Was John Lennon a secret Reaganite?

The rock icon's one-time assistant says yes, but the historical record suggests otherwise

Published June 29, 2011 9:35PM (EDT)

The right-leaning media is aflutter today with the news that, according to a one-time assistant to John Lennon, the rock icon in the final months of his life privately came out as a supporter of Ronald Reagan. But there's strong evidence that, despite the new claim, Lennon never abandoned his left-wing roots.

Here's what we know: The Toronto Sun reported that the assistant, Fred Seaman, is quoted in a new documentary saying that, "John, basically, made it very clear that if he were an American he would vote for Reagan because he was really sour on [Democrat] Jimmy Carter." Seaman added:

"He'd met Reagan back, I think, in the 70s at some sporting event... Reagan was the guy who had ordered the National Guard, I believe, to go after the young (peace) demonstrators in Berkeley, so I think that John maybe forgot about that... He did express support for Reagan, which shocked me.

"I also saw John embark in some really brutal arguments with my uncle, who's an old-time communist... He enjoyed really provoking my uncle... Maybe he was being provocative... but it was pretty obvious to me he had moved away from his earlier radicalism.

This story was promptly picked up by Drudge, Newsmax and Commentary. Andrew Breitbart's Big Hollywood website hailed the claim as evidence that Lennon "might have grown up before his untimely death." A writer at Pajamas Media mourned the loss of a could-have-been conservative icon: "I wish he’d had the courage to come out of the closet. His assassin may have robbed us of more than a great musician."

So what really happened?

First of all, Lennon had indeed met Reagan several years earlier when they were both guests in the Monday Night Football booth, hosted by ABC. Some video from that classic appearance:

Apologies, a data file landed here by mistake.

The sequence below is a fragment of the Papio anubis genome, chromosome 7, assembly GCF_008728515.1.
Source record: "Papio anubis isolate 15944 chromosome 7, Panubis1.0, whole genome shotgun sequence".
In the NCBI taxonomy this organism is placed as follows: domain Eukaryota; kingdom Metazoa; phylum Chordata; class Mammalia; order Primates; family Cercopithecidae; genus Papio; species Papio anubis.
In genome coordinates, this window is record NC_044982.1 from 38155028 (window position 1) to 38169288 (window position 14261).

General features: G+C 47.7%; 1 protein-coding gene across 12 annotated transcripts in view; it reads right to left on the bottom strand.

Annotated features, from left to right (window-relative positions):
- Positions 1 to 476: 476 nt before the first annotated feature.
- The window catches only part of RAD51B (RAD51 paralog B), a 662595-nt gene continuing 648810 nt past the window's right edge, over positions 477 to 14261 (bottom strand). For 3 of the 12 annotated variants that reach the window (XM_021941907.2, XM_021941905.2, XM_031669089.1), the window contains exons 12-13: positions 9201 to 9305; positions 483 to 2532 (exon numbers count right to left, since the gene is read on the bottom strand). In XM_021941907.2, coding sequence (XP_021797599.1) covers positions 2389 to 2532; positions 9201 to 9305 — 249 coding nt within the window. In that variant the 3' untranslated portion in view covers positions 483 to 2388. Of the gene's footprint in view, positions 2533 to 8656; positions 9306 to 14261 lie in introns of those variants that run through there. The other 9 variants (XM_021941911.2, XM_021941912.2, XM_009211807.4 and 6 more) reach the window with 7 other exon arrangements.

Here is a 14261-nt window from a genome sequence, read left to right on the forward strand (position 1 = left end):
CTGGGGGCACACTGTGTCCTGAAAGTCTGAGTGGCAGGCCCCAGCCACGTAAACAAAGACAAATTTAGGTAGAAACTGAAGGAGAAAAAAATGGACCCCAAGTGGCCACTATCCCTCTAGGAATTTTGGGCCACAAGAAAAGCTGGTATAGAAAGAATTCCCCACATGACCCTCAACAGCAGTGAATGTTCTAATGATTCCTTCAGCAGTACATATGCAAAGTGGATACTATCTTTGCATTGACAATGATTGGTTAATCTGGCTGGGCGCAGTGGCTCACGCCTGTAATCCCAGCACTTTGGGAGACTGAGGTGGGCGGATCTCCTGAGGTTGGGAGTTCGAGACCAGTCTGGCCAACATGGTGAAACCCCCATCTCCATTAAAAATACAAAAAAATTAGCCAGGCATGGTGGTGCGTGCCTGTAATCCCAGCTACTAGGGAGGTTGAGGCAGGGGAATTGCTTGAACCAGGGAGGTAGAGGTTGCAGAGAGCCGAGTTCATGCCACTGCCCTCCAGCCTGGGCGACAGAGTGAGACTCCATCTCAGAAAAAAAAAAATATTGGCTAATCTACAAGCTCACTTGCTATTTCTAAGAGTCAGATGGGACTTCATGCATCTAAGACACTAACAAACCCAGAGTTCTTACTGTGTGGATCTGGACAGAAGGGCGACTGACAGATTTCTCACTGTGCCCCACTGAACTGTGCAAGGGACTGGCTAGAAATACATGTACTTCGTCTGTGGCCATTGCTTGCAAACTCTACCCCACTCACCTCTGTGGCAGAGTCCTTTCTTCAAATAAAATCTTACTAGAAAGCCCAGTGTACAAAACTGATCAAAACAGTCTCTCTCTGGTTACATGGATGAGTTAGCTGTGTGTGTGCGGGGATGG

In the years before his assassination in December 1980, Lennon had become increasingly apolitical, at least in his public statements and songwriting. He stopped giving interviews to the press in 1975 in favor of life as a "house husband" with Yoko and his young son, Sean. But he reemerged to promote a new album in 1980. The New York Times noted in a September 1980 article that, "The new songs are 'personal,' many of them deal with 'dreams and fantasies;' there isn't a political or topical song in the lot."

But as Lennon biographer Jon Wiener notes today, Lennon was involved in left-wing politics to the very end. In November 1980, he offered a public statement of support to union workers striking for higher wages from the company that made Kikkoman soy sauce:

"We are with you in spirit. . . . In this beautiful country where democracy is the very foundation of its constitution, it is sad that we have to still fight for equal rights and equal pay for the citizens. Boycott it must be, if it is the only way to bring justice and restore the dignity of the constitution for the sake of all citizens of the US and their children."

Peace and love, John Lennon and Yoko Ono. New York City, December, 1980.

President Reagan, in contrast, was no fan of strikes or boycotts. Less than a year after Lennon's death, Reagan fired thousands of striking air traffic control workers, dealing a devastating blow to the American labor movement.

Bottom line: It's impossible to say whether Lennon spoke fondly of Reagan, but it seems clear he was never a right-winger.

Finally, here's classic footage of a younger Lennon talking about peace and war:

WAR IS OVER! (If You Want It) from Yoko Ono on Vimeo.

By Justin Elliott

Justin Elliott is a reporter for ProPublica. You can follow him on Twitter @ElliottJustin

MORE FROM Justin Elliott

Related Topics ------------------------------------------

Ronald Reagan War Room